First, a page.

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Robin Holcomb at the Stone (NYC) on April 15 - 18

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ROBIN HOLCOMB AT THE STONE
APRIL 15 - 18, 2010
The Stone
Avenue C and 2nd Street, NYC
$10

ROBIN HOLCOMB performs a variety of projects at The Stone ranging from a reunion of The 25 O'Clock Band, a first collaboration with noted experimental novelist Lynne Tillman, a set of songs with the remarkable songwriter Tony Scherr and Doug Wieselman and a performance of songs and instrumental compositions with Larks, They Crazy, Robin's band of many years. Her work has been called “staggeringly beautiful" (New York Times), “stunning" (Option), and “entrancing" (Billboard).

4/15 Thursday
8 pm
25 O'Clock Band - The 25-year reunion
Dave Sewelson (saxes) David Hofstra (bass, tuba) Steve Moses (drums) Robin Holcomb (piano)

4/16 Friday
8 pm
Lynne Tillman and Robin Holcomb--Together and Alone
Lynne Tillman (texts) Robin Holcomb (piano, voice)

4/17 Saturday
8 pm
Tony Scherr and Robin Holcomb Songs
Tony Scherr (guitar, voice) Robin Holcomb (piano, voice) Doug Wieselman (guitar, clarinet, sax)

4/18 Sunday
8 pm
Larks, They Crazy
Robin Holcomb (piano) Marty Ehrlich, Doug Wieselman (reeds) Dave Hofstra (bass, tuba), Kenny Wollesen (drums)





ROBIN HOLCOMB

Pianist, composer, singer and songwriter ROBIN HOLCOMB has performed internationally as a solo artist and the leader of various ensembles. Living in the Lower East Side in the 1980s she was a founder of Studio Henry, a venue for maverick composers, and the New York Composers Orchestra. Based in Seattle since 1989, she continues to compose and record songs and music for solo piano, chamber ensembles, dance, theatre and film. She has performed her music in major festivals and venues including Carnegie Hall, Queen Elizabeth Hall, Avery Fisher Hall, The Walker Art Center, Dance Theater Workshop, Arena di Verona, the PuSH Festival, Mass MoCA, the San Francisco Jazz Festival, Vancouver Jazz Festival and Earshot Jazz Festival. Recent recordings include John Brown's Body (Tzadik), Solos (Songlines) and The Big Time (Nonesuch). Ms. Holcomb is a featured performer on The Anthology of Folk Music Revisited, Rogue's Gallery: Pirate Ballads, Sea Songs and Chanteys, Things About Comin' My Way: A Tribute to the Music of the Mississippi Sheiks, Joe Hill: 16 Actions for Orchestra, Voices and Soloist by Wayne Horvitz, and Bill Frisell's Nashville (Nonesuch). Recent projects include the collaborative creation of the oratorio The Heartsong of Charging Elk with Wayne Horvitz and Rinde Eckert based on the novel by James Welch, the composition of a set of “reflections" of the songs of Stephen Foster and the creation of a score for Yasujiro Ozu's silent film That Night's Wife.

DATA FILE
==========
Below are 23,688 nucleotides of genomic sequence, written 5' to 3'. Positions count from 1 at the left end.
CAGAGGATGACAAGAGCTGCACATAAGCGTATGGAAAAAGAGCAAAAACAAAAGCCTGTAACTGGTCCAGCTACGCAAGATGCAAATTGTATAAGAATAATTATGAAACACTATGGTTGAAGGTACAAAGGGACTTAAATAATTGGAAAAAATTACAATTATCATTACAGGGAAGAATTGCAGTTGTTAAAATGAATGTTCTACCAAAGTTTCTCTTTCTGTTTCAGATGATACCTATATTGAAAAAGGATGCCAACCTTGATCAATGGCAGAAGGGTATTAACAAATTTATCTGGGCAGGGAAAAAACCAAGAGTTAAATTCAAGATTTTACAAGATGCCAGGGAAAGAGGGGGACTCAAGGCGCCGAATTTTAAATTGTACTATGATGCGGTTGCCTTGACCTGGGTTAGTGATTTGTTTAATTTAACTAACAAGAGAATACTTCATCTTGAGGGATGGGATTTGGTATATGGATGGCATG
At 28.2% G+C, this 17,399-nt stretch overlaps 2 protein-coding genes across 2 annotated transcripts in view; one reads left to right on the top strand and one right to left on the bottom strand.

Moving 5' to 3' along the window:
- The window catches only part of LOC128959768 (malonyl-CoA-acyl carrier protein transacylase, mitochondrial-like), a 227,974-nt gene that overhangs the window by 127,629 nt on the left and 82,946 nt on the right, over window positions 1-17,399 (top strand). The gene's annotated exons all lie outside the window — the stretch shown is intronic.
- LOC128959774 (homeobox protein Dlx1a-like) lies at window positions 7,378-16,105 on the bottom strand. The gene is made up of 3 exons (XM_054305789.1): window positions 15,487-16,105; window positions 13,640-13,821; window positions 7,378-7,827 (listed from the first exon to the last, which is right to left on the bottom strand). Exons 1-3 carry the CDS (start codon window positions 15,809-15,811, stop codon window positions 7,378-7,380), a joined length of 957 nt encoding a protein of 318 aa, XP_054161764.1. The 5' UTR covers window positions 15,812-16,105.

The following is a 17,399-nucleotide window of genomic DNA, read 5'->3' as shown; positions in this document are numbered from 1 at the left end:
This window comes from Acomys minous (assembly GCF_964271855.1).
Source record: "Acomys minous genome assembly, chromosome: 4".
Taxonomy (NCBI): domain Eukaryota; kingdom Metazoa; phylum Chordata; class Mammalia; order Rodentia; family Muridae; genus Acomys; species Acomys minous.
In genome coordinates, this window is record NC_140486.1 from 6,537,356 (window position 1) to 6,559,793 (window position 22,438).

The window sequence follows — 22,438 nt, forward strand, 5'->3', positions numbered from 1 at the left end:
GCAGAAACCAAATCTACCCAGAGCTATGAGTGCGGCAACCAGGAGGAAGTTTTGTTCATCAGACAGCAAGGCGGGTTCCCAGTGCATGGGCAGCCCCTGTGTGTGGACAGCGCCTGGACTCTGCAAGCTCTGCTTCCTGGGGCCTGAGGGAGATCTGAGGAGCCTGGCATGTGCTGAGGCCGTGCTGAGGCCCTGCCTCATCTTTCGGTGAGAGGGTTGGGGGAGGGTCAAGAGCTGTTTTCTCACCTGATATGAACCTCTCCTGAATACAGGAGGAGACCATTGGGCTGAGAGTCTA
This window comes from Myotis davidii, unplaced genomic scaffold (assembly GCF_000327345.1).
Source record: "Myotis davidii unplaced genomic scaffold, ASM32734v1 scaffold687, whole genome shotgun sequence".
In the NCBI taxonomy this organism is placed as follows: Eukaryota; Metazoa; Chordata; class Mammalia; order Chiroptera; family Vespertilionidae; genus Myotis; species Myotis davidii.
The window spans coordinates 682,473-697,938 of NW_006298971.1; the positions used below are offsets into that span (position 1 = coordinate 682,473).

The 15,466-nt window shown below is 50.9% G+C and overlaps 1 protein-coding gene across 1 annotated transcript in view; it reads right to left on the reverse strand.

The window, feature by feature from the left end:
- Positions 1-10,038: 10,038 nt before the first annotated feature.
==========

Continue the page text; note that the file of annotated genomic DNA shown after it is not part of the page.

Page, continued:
“Achingly painful and suddenly tender, Robin Holcomb's songs mirror a beguiling, bewildering world."



LYNNE TILLMAN

Dynamic novelist, short story writer, and cultural critic, LYNNE TILLMAN is the author of five novels, three collections of short stories, one collection of essays and two other nonfiction books. She has collaborated often with artists and writes regularly on art and culture.

Her novels include American Genius, A Comedy (2006), No Lease on Life (1998) a New York Times Notable Book of 1998 and a finalist for the National Book Critics Circle Award, Cast in Doubt (1992), Motion Sickness (1991), and Haunted Houses (1987). Absence Makes the Heart (1990) is her first collection of short stories; The Broad Picture (1997) is a collection of Tillman's essays originally published in literary and art magazines and journals. In 1995, Tillman's The Velvet Years: Warhol's Factory 1965-1967 was published with photographs by Stephen Shore. Tillman is also the author of the nonfiction book The Life and Times of Jeannette Watson and Books & Co. (1999), a cultural and social history of a literary landmark, where writers and artists congregated for nearly 20 years. Tillman is the Fiction Editor at Fence Magazine.

“She ignites conflict and crisis not with the usual powder of incident and dialogue, but with the twists and sharp U-turns of internal thought. (Slate)



TONY SCHERR

Since coming to New York in the 80s, TONY SCHERR has become one of the city's most prolific and in-demand sidemen, playing integral roles in the music of such notable artists as Bill Frisell, John Lurie (Lounge Lizards), Steve Bernstein (Sex Mob), Jesse Harris and Norah Jones, as well as some of New York's better-kept secrets, such as the Ferdinandos, The Wollesens, Ursa Minor, and Slowpoke. Tony has recorded most of these latter artists at his Brooklyn home studio, helping to foster and document a tight-knit, intimate scene of players who are as skilled and daring as they are broadminded and modest. His own recordings Twist in the Wind and Come Around (SLR) feature his excellent songwriting and vocals.

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